How Scientism Enervated Environmentalism
Bill Chaloupka, professor of Political Science at Colorado State University, has an insightful essay in Jon Isham and Sissel Waage's new book, Ignition. In it he argues that environmentalists must understand the ways in which their moralizing about capital-N Nature contributed to the anti-environmentalist backlash in the west.
The packaging for 1970s green moralism, however, was not out of the pages of Emerson or Thoreau. Instead, it followed the pattern of another old New England religious tradition, the jeremiad. Loud, insistent, unwavering demands--often informed by an apocalyptic sense of doom about nature's capacity to adapt to human intervention--durably set the tone for green moralism. Thus the political terrain of environmentalism became caught between future and past, soldiering on with the moral and cultural composition of a cantankerous, hundred-year-old Protestant Bible-thumper, utterly convinced of its vision of the future, but still hampered with the self-image of an outsider who would never quite be welcome in King George's court. Add to the package the greens' scientific evidence that the actions of humans were bringing the end nearer. The perfect political storm was settling in.
Chaloupka is no anti-environmentalist. He has fought for years for wilderness protection, green space, and urban sustainability. We met him for the first time at Jon Isham's Middlebury conference in January 2005, which is also where we first met Bill McKibben.
Against the naive view that environmentalists are passive victims of a corporate-funded, right-wing organizing, Bill wants to restore some agency -- and responsibility -- to environmentalists. We have to consider that every move we make creates a counter-move by our opponents. Environmentalists sometimes imagine themselves as doing little more than delivering the Truth of Nature through Science -- witness the widespread and mistaken believe that "An Inconvenient Truth" had some gigantic effect on public opinion when all the research shows the contrary.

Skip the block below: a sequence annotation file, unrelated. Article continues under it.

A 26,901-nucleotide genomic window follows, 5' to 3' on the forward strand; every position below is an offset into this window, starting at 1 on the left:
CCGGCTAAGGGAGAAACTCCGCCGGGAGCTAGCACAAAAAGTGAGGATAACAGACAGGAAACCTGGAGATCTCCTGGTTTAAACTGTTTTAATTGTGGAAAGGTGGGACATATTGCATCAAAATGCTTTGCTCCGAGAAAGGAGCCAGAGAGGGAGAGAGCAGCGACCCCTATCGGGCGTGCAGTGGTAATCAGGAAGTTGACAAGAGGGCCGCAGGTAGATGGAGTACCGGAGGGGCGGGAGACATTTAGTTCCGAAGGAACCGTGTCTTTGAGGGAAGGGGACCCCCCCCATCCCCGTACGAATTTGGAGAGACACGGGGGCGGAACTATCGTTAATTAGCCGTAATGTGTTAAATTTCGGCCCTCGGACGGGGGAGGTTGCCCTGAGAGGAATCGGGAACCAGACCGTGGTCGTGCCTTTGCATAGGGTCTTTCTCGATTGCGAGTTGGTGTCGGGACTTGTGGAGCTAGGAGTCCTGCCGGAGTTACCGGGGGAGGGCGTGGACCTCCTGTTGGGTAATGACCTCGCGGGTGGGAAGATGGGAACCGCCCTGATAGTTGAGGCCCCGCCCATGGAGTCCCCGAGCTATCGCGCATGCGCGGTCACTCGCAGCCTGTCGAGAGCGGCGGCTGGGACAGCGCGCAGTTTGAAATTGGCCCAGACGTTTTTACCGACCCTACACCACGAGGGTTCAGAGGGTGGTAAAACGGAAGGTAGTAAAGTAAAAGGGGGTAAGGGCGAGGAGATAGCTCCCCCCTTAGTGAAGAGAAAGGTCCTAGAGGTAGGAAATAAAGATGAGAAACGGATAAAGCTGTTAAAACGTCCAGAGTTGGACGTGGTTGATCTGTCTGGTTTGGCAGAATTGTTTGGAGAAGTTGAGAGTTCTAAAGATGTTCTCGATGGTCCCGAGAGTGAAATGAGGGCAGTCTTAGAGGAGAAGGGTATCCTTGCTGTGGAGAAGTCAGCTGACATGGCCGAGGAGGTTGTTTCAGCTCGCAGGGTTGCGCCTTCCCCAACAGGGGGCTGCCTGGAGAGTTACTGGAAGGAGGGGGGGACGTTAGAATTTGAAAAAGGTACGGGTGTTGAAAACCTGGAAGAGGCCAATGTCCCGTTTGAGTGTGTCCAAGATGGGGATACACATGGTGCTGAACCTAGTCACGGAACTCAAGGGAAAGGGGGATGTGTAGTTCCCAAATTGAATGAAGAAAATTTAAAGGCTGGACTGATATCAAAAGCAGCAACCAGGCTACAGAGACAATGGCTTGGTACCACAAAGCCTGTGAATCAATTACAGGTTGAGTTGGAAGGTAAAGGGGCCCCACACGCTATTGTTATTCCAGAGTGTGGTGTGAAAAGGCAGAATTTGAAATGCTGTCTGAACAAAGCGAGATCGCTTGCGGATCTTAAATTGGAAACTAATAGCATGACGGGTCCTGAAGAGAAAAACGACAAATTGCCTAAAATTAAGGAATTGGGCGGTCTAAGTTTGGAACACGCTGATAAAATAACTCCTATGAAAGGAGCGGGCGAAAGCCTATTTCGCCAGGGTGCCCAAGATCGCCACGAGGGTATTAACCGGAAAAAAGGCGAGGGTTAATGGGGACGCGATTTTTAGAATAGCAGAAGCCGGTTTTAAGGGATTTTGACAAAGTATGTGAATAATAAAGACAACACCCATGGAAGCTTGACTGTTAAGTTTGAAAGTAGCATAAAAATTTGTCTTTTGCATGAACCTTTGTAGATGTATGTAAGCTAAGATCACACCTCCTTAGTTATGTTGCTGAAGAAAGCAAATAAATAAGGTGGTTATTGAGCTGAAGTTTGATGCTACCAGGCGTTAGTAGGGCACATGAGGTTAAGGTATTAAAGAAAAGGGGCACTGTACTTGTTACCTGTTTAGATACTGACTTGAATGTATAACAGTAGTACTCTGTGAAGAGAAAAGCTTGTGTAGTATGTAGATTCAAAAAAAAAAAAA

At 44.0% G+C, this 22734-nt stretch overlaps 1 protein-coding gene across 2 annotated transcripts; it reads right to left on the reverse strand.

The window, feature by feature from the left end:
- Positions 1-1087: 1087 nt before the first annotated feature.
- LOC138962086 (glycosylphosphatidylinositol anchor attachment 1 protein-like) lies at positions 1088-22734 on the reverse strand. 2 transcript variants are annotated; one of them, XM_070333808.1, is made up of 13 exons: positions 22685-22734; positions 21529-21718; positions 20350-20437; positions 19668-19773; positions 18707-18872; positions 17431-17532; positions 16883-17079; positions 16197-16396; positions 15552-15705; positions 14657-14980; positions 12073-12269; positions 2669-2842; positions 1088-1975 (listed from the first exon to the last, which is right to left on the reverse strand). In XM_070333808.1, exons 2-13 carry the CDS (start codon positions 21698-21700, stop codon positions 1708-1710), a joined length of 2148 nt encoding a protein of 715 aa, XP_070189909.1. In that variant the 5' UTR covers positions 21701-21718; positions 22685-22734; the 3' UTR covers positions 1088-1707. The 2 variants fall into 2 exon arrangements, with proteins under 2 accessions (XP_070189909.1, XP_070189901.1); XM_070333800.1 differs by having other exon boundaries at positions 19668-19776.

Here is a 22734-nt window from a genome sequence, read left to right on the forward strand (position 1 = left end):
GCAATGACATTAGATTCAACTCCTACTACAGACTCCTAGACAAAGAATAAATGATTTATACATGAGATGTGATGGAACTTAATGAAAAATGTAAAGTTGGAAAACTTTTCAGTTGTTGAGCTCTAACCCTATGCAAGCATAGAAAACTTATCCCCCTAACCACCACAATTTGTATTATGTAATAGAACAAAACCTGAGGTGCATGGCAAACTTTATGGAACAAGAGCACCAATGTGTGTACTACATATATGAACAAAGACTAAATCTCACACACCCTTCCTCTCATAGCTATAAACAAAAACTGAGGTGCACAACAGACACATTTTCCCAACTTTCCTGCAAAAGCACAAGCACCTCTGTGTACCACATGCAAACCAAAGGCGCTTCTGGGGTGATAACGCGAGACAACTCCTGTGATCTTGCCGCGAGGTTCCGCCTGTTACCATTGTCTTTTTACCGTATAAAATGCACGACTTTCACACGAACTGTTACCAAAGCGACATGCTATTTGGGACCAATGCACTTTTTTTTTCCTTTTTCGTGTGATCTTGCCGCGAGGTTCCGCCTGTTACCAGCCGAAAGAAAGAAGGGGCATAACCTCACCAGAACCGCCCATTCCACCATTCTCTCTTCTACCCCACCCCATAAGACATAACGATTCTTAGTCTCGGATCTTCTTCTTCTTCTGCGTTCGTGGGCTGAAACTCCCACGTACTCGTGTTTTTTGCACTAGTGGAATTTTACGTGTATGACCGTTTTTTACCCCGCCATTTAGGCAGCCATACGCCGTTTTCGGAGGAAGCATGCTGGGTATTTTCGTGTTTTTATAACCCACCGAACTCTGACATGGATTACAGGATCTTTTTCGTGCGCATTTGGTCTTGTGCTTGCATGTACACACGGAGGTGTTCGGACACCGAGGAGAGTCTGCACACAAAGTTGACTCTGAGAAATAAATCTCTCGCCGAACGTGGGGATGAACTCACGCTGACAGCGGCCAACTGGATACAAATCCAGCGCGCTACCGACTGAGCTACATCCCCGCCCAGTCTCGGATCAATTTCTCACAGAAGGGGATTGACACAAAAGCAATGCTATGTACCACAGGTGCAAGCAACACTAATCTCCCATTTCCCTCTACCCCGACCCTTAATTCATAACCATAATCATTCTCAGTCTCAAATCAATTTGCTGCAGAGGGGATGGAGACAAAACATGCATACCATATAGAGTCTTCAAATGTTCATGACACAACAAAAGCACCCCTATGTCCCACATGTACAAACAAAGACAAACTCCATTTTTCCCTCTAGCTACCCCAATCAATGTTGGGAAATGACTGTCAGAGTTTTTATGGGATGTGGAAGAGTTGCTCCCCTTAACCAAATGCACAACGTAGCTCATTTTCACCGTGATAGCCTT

Bill finds a nice metaphor to yank environmentalism out of Plato's cave:
I've been telling my students for years that politics is more like wrestling than solo clarinet. Here's what I mean. As much as we tend to praise brilliant political leaders like Bill Clinton or Ronald Reagan--with the kind of praise we might otherwise reserve for a wonderful soloist--they both led political enterprises that engaged in an activity more closely resembling wrestling than solo clarinet. One wrestler moves, the other responds. Repeat as necessary. In the political ecosystem, responses are continual. No important move evades response. It is sometimes said of political operatives that they think like chess players, plotting several moves in advance. What is meant by that metaphor is that political folk are always anticipating their adversaries' responses at the same time that they look for openings and opportunities to launch initiatives of their own.... Environmentalists were not willing to enter a wrestling match; they played their clarinet solos and expected other Americans to be as intoxicated as they were by the tune.
What Bill's doing is hoisting environmentalists on their own petard. After years of urging others to think ecologically while seeing politics as a one way affair -- speaking the Truth of Nature through Science -- Bill points out that real world politics is messy and increasingly democratic -- so much so that the green demand that we simply obey Nature (a demand that presumes that Nature speaks with but one voice) falls on deaf ears.